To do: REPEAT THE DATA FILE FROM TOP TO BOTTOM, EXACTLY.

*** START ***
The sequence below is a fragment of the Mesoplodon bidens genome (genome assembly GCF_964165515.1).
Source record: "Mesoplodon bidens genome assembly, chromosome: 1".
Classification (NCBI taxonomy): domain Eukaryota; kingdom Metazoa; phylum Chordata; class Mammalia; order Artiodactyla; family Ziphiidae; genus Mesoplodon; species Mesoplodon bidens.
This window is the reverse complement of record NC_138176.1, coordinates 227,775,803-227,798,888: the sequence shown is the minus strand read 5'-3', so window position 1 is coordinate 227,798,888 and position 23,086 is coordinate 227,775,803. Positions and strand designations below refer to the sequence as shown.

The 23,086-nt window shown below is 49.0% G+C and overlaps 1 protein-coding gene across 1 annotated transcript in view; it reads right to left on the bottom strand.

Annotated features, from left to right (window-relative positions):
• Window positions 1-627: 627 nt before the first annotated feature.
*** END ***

The sequence below is a fragment of the Mesoplodon bidens genome (genome assembly GCF_964165515.1).
Source record: "Mesoplodon bidens genome assembly, chromosome: 1".
Classification (NCBI taxonomy): domain Eukaryota; kingdom Metazoa; phylum Chordata; class Mammalia; order Artiodactyla; family Ziphiidae; genus Mesoplodon; species Mesoplodon bidens.
This window is the reverse complement of record NC_138176.1, coordinates 227,775,803-227,798,888: the sequence shown is the minus strand read 5'-3', so window position 1 is coordinate 227,798,888 and position 23,086 is coordinate 227,775,803. Positions and strand designations below refer to the sequence as shown.

The 23,086-nt window shown below is 49.0% G+C and overlaps 1 protein-coding gene across 1 annotated transcript in view; it reads right to left on the bottom strand.

Annotated features, from left to right (window-relative positions):
• Window positions 1-627: 627 nt before the first annotated feature.